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In memory of Karl Davis, founder of this board, who made his final journey 12th June 2007

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Topic Review
janet

[*] posted on 2-4-2008 at 08:26
Figures like that can be rather very deceiving, to be honest. I can point to schools here which do a very good job with their students (as measured by value added, which is a government measure) and still have results about like that. So much depends on the cohort, the level the students are at when they arrive at the school, etc.

What I'm saying is that those figures do not mean that the schools are not doing a good job. Like any other figure, it can't be taken on its own.
scholar

[*] posted on 2-4-2008 at 02:22
I heard a news report to the effect that Baltimore only graduates 35% of their students; Detroit is even worse, with a graduation rate of only 25%.:(
LSemmens

[*] posted on 31-3-2008 at 13:33
He sounds like a bl***y good principal, I'd be surprised if the parents who care about their kids education aren't beating a path to his door saying "take my kid"! From my experience here, and that, only as a parent, the education system here could use his principals and those of the "Aim Higher" programme.
janet

[*] posted on 30-3-2008 at 20:26
Quote:
Originally posted by scholar

He makes a point of taking students on field trips to good universities, especially freshmen. He likes the young people to get a taste of life at higher education, and to think, "If I work hard enough, I can be here too, some day." (It may be the first time they've really thought about further education, and a goal puts each class into a certain perspective.)


The Aim Higher programme here does much the same.

There's a whole field of literature out there on this subject... the search term you want for the UK is "raising aspirations".
scholar

[*] posted on 30-3-2008 at 20:23
I've been watching a TV program featuring Jeffrey Robinson, principal of that school. He worked to reduce the drop-out rate in the area.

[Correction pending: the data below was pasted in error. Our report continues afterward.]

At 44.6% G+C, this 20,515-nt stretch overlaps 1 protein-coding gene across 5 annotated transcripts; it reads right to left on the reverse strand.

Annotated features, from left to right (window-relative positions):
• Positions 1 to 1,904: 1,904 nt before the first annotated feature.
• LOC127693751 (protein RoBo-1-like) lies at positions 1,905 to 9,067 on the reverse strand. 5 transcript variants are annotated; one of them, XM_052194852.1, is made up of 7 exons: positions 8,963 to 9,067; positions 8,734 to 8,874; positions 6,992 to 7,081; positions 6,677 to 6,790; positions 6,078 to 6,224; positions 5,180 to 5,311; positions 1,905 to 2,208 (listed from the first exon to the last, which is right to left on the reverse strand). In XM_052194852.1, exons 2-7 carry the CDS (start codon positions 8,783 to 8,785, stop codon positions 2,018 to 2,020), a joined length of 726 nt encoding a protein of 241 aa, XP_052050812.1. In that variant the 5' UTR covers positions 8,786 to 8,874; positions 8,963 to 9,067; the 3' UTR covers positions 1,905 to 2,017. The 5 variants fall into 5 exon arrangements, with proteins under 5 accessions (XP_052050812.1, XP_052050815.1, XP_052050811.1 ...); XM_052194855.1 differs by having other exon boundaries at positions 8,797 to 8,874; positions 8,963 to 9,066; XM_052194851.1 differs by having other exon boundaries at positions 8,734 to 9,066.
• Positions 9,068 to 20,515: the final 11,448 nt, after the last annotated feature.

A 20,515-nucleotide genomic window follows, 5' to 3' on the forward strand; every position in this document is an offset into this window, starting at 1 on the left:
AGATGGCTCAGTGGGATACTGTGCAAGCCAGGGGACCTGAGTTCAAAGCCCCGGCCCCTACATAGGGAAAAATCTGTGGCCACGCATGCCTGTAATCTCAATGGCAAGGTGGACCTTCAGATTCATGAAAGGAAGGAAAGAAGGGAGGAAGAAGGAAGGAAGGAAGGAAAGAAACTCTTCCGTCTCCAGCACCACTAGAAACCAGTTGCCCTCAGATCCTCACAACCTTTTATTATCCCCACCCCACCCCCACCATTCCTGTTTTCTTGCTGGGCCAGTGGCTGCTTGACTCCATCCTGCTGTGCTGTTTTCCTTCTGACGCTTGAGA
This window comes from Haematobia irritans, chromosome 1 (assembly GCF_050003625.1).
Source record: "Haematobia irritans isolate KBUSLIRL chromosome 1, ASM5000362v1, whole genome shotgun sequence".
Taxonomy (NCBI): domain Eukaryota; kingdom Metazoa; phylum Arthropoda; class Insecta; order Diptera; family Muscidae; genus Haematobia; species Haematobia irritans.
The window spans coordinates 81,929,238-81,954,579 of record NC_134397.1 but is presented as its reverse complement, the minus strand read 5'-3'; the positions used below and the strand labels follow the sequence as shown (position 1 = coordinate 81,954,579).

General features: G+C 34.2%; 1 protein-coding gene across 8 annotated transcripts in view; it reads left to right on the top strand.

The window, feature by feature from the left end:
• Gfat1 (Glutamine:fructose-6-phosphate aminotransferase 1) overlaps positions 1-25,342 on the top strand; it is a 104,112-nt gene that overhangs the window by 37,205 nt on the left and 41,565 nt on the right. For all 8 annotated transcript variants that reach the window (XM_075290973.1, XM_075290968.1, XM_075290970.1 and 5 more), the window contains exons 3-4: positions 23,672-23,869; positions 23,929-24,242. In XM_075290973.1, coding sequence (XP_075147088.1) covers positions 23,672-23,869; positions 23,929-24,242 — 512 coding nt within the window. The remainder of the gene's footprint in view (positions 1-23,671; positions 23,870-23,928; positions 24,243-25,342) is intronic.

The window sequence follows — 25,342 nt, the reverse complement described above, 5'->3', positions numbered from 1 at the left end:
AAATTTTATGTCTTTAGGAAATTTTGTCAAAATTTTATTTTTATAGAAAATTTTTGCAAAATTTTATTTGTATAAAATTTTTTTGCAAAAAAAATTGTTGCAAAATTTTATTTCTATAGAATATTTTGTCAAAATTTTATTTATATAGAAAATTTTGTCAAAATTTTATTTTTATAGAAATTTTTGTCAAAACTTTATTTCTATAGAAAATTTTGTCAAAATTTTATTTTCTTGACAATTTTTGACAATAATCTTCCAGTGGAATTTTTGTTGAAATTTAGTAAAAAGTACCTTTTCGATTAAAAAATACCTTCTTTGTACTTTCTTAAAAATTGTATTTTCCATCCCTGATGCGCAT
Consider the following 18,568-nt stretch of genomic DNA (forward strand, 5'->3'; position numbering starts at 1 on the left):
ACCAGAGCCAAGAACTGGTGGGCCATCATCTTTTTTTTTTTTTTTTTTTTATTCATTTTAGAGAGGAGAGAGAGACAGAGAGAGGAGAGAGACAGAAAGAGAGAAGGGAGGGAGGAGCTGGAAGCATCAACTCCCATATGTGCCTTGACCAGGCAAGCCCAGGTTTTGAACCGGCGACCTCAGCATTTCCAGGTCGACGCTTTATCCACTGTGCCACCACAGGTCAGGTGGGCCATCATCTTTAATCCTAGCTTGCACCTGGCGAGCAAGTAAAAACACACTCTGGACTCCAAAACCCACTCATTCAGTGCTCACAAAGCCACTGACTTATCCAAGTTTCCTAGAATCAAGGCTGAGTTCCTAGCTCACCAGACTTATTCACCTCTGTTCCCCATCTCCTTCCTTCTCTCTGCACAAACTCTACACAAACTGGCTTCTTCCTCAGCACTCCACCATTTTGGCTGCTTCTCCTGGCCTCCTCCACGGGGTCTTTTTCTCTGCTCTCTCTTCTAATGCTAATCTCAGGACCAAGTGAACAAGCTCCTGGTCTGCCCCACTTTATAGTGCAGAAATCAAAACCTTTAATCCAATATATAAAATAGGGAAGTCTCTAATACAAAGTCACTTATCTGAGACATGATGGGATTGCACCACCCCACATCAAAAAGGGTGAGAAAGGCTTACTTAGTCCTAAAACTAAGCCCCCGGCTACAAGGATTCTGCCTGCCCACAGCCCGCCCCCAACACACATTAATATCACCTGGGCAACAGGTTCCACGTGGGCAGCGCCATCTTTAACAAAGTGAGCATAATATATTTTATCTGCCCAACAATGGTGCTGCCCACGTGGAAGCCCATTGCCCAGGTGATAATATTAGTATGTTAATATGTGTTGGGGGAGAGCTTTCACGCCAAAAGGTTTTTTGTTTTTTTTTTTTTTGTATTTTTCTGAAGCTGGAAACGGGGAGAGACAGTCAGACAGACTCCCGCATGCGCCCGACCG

Some American high schools, including especially inner-city public schools, have a drop-out rate of about 50%. Mr. Robinson talked about the efforts he made to improve that situation.

He said he's made a LOT of visits to student's homes. If they don't come to school, he makes an effort to go after them and to find out what the problem is.

He tries to awaken desire in the students. He (a black man) said that years ago, black students had desire, but there were no opportunities. He says now there are opportunities, but there is a lack of desire. He likes for each student to make a connection with someone at the school whom they know cares about them. Some ways that's shown: teachers will try to help the students get employment when they need it. Sometimes, they'll personally pay a student to do some work for them. The principal says he has bought shirts for students--"I don't want them coming to school looking raggedy."

When he hires teachers, he tries to find a certain attitude. He doesn't want teachers who teach as a job; he wants teachers who teach because they understand it to be their calling. He also likes to hire teachers who have engaged in competitive sports. He feels the lessons learned therein--team-work, striving for excellence, perseverance--are good for teaching.

He makes a point of taking students on field trips to good universities, especially freshmen. He likes the young people to get a taste of life at higher education, and to think, "If I work hard enough, I can be here too, some day." (It may be the first time they've really thought about further education, and a goal puts each class into a certain perspective.)

I found it refreshing that the improvements were tested, not theoretical, and they did not focus on insisting on more money to spend.

What do you value, in motivating students? What are some of the things that work in your school experiences?